Before you ask:

    The promiscuous mode fix on D's wireless adapter did not change anything.

    Using ICS on D is not acceptable; D and C are PVRs (SageTV) and need to see
    each other and the rest of the home network so that they can share recorded
    shows and live TV feeds.
     
    Guest, Feb 24, 2006
    #1
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  2. Guest

    James Gockel Guest

    Ok, first thing I need to know, is, do you have a crossover cable? between D
    and E?
    That could be the major problem right now.
    Other than that, I'm doing pretty much the same thing right now... using my
    laptop as the wireless "card" bridged to a computer...
    some ways you can over come this is by:
    A) buy another router and connect it that WAN to the wireless computer...
    and all other computers to it... but why not spring for the wireless
    repeater if you're going to do that? ;-) unless you have one lying around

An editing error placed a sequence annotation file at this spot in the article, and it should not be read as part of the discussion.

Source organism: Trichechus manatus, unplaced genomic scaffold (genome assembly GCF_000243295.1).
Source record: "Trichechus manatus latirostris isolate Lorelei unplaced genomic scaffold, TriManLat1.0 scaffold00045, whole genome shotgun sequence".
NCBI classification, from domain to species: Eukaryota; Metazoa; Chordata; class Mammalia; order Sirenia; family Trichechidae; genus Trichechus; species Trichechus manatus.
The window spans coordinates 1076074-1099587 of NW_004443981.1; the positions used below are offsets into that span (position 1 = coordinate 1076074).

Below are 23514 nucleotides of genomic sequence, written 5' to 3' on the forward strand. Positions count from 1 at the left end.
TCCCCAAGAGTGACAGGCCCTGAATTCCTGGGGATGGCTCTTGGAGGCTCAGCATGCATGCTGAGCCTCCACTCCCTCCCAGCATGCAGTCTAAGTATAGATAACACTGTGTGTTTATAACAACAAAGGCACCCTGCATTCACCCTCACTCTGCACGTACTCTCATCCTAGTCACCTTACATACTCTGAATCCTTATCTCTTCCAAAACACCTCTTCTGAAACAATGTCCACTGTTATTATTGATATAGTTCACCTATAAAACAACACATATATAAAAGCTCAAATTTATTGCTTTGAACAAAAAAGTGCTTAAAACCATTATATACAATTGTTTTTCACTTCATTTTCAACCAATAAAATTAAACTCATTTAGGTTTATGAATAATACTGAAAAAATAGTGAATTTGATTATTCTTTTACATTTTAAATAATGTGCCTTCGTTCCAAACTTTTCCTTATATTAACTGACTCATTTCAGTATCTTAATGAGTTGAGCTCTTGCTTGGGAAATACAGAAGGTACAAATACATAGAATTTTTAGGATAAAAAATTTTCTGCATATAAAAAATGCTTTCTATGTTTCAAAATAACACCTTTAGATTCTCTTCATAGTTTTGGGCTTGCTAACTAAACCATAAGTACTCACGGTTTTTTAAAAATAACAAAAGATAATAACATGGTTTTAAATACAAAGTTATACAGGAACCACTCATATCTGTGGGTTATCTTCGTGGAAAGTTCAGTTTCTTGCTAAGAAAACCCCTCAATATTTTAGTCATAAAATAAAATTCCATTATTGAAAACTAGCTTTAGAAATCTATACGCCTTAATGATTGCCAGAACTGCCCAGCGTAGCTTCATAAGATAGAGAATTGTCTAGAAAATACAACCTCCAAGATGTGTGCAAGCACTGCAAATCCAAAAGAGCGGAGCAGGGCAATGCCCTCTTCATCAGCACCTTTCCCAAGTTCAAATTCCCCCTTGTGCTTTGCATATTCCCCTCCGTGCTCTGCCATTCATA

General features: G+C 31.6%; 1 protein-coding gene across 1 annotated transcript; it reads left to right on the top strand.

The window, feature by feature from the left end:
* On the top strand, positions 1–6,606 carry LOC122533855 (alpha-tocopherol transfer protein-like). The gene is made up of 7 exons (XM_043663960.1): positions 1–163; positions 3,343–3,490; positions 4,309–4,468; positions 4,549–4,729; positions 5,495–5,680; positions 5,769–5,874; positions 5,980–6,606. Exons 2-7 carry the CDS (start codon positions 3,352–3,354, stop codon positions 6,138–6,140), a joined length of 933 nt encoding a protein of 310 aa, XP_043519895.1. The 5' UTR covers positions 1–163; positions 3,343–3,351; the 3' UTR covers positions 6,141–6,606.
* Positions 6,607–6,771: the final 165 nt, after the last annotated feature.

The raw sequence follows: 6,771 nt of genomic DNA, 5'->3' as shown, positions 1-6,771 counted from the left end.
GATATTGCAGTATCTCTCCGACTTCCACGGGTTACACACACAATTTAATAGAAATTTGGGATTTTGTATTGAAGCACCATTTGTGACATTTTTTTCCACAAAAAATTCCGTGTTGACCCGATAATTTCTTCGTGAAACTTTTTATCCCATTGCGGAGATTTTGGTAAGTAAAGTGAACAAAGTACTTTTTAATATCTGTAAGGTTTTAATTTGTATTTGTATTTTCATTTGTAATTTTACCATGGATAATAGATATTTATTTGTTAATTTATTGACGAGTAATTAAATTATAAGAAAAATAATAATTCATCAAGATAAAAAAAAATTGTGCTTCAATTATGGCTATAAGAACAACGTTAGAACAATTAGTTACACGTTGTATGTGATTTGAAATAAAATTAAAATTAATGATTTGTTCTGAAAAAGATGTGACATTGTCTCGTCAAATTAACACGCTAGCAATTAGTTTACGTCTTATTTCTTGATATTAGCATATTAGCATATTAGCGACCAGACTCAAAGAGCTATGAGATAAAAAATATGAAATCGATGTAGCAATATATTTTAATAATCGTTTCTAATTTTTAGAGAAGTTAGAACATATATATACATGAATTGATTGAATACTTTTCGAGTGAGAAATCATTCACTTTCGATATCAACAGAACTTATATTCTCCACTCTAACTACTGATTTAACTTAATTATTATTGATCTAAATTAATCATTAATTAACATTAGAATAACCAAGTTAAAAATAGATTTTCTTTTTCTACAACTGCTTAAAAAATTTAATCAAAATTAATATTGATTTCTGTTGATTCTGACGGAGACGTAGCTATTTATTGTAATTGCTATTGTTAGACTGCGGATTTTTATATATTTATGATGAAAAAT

(like I do)
    B) using a crossover cable to connect the two computers D and E bridging the
    networks on D.

    Then everything should work. ;-) Good luck.
    BTW, promiscuos mode only does stuff for sniffers (or hackers)... nothing
    workable for usage like that... IMO

    -James G.
     
    James Gockel, Feb 24, 2006
    #2
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  3. Guest

    Guest Guest

    Thanks for your quick response, James!

    Why would I need a crossover cable? Using a standard cable, ICS on D seems
    to work fine in lieu of a XP bridge with the exception that neither D nor E
    can see the other computers on the home network.

    In any case, I have a spare switch and a 3' ethernet cable which should take
    the place of a cross-over cable...I'll give this a try tomorrow.
    I'm not sure what you are suggesting, but I have two wired networks which
    cannot be connected without using some form of wireless technology between
    them.

    To clarify, there are two locations within the house:

    On one side of the house:
    DSL Modem
    Router #1 (VoIP)
    Router #2 (wireless and ethernet)
    Computer A
    Computer B
    Computer C

    On the other side of the house:
    Computer D
    Computer E